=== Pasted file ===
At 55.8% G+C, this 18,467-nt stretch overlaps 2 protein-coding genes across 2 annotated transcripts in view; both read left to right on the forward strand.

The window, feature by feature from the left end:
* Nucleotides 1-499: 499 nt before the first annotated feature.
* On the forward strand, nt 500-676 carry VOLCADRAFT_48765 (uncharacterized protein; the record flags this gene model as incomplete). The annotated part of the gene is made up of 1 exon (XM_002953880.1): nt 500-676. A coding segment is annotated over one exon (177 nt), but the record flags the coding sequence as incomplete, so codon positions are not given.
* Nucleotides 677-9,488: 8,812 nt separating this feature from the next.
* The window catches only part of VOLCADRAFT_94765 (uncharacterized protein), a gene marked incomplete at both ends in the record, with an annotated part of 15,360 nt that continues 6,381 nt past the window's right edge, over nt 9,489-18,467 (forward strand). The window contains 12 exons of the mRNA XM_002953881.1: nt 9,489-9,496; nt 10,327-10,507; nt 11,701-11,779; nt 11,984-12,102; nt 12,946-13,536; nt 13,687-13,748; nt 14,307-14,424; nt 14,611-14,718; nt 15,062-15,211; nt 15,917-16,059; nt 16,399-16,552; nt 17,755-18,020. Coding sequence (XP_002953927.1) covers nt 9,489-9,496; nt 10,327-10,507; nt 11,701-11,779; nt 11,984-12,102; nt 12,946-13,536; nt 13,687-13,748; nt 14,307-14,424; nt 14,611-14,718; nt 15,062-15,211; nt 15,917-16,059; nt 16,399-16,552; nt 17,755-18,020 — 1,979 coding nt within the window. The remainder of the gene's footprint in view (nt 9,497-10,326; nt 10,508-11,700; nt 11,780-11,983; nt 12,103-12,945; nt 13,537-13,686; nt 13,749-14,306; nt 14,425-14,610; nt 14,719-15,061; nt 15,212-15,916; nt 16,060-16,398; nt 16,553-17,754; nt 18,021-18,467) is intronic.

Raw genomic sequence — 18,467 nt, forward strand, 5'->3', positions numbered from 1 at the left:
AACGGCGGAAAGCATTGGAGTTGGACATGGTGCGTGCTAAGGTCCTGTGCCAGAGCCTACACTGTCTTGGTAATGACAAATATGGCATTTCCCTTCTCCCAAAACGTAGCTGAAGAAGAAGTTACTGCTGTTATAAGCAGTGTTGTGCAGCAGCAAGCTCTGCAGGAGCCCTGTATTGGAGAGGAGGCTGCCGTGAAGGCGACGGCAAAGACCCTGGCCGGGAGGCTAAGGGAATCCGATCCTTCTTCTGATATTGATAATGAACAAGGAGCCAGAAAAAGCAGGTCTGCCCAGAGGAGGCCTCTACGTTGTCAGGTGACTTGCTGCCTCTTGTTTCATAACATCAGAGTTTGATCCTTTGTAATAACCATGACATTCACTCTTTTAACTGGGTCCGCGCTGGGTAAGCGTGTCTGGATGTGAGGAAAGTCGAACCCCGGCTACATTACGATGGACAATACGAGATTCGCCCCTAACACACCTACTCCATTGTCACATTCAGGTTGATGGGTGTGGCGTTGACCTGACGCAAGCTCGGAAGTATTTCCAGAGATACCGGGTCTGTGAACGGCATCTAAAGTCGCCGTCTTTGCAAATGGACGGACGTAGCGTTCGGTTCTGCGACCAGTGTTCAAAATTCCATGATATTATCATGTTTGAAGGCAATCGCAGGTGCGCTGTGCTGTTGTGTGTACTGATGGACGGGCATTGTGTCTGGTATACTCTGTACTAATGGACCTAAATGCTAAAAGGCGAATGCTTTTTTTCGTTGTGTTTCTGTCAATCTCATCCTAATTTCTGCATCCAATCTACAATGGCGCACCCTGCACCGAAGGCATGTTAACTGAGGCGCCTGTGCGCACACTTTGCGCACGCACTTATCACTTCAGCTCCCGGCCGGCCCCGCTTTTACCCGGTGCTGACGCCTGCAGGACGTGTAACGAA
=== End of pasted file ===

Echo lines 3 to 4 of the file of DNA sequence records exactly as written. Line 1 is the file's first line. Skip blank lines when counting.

* Nucleotides 1-499: 499 nt before the first annotated feature.
* On the forward strand, nt 500-676 carry VOLCADRAFT_48765 (uncharacterized protein; the record flags this gene model as incomplete). The annotated part of the gene is made up of 1 exon (XM_002953880.1): nt 500-676. A coding segment is annotated over one exon (177 nt), but the record flags the coding sequence as incomplete, so codon positions are not given.